Advertisement
Research Article

Timing and Tempo of Early and Successive Adaptive Radiations in Macaronesia

  • Seung-Chul Kim mail,

    sckim@ucr.edu

    Affiliation: Department of Botany and Plant Sciences, University of California Riverside, Riverside, California, United States of America

    X
  • Michael R. McGowen,

    Affiliation: Department of Biology, University of California Riverside, Riverside, California, United States of America

    X
  • Pesach Lubinsky,

    Affiliation: Department of Botany and Plant Sciences, University of California Riverside, Riverside, California, United States of America

    X
  • Janet C. Barber,

    Affiliation: Department of Biology, Saint Louis University, St. Louis, Missouri, United States of America

    X
  • Mark E. Mort,

    Affiliation: Department of Ecology and Evolutionary Biology and the Natural History Museum and Biodiversity Research Center, University of Kansas, Lawrence, Kansas, United States of America

    X
  • Arnoldo Santos-Guerra

    Affiliation: Jardín de Aclimatación de La Orotava, Tenerife, Canary Islands, Spain

    X
  • Published: May 14, 2008
  • DOI: 10.1371/journal.pone.0002139
  • Published in PLOS ONE

Reader Comments (2)

Post a new comment on this article

Referee Comments: Referee 2

Posted by PLoS_ONE_Group on 20 May 2008 at 10:12 GMT

Referee 2's review:

**********
N.B. These are the comments made by the referee when reviewing an earlier version of this paper. Prior to publication, the manuscript has been revised in light of these comments and to address other editorial requirements.
**********

This is a potentially interesting analysis of the timing of diversification in selected groups that are hypothesized to have undergone rapid radiations in Macaronesia. The results expand upon previously published phylogenetic data by analyzing the results in a temporal context and comparing timing of colonization and diversification across the selected lineages. reported have not been published elsewhere.

My main concerns lie with the rigor of the material and methods and the presentation of the results and discussion. The text is well written, but misses several key issues pertinent to island biogeography. Also there is some concern with clear statement of goals for the project and hypotheses to be tested. The groups were selected because they were thought to have undergone rapid radiations, and that could skew the results to finding ages that are consistent for radiations rather than actual timing of dispersal/colonization of the Macaronesian islands.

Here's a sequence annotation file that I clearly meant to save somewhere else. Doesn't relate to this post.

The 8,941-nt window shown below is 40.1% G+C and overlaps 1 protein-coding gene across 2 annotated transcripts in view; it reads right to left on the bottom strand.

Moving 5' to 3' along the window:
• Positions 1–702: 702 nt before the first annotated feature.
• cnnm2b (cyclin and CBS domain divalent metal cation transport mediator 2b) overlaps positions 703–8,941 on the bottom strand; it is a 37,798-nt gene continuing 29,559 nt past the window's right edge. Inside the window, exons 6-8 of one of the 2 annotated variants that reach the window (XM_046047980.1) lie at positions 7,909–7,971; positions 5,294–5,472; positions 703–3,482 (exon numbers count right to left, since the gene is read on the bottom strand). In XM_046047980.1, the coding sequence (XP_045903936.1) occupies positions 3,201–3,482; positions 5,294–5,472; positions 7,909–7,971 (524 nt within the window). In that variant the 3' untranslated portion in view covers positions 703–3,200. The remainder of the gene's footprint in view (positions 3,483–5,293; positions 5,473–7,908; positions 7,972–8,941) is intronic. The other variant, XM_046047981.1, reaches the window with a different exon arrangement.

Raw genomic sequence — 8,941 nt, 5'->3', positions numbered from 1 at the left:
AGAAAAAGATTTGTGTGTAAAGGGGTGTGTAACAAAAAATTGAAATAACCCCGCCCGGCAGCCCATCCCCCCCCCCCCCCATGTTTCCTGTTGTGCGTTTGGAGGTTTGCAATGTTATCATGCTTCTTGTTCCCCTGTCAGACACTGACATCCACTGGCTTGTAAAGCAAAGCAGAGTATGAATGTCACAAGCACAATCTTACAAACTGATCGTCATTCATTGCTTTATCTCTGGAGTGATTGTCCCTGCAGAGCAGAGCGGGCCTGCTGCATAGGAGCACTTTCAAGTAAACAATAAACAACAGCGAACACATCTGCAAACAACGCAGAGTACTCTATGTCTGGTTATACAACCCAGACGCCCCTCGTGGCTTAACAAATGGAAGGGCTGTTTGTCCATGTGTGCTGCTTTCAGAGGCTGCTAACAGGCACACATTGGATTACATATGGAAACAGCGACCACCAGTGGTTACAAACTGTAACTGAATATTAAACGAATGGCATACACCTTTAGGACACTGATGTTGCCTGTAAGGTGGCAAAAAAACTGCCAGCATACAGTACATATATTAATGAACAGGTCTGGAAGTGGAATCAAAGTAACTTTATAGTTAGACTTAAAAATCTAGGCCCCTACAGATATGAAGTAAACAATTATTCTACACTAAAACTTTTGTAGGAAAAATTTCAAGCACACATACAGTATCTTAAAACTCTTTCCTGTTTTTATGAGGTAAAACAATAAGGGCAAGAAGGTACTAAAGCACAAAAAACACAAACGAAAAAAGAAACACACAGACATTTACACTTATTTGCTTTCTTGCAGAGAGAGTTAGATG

More details about building phylogenies (are all known species sampled, what is the purpose of having nearest continental species and outgroups (how do they differ from one another), how well did the data fit the clock models). There is no reference to the supplemental figures in the text, yet these figures are essential to interpretation of the author's results. Even with the supplemental figures, the use of codes for generic and species names makes it impossible to interpret the phylogenetic and chronographic findings. These supplemental figures are integral to the paper and should be revised and included, meanwhile the composite figure of the phylogenies should be removed as it provides no additional useful information - no branch support values, no taxonomic names (just codes that are difficult/impossible to interpret), no relationships of the pictures to any of the clades, and branch lengths that are not related to time. Figures presented should be chronograms (branch lengths = time), they should have terminal taxa named, and it should be made clear in the text if each analysis includes all known taxa that inhabit the island. Missing taxa would greatly effect the results of these analyses.

I've made additional comments on the MS. I have concerns about the formula used to determine average rates of diversification in light of the availability of algorithms that would be more appropriate to take into account some of the phylogenetic and branch-length variability in the data.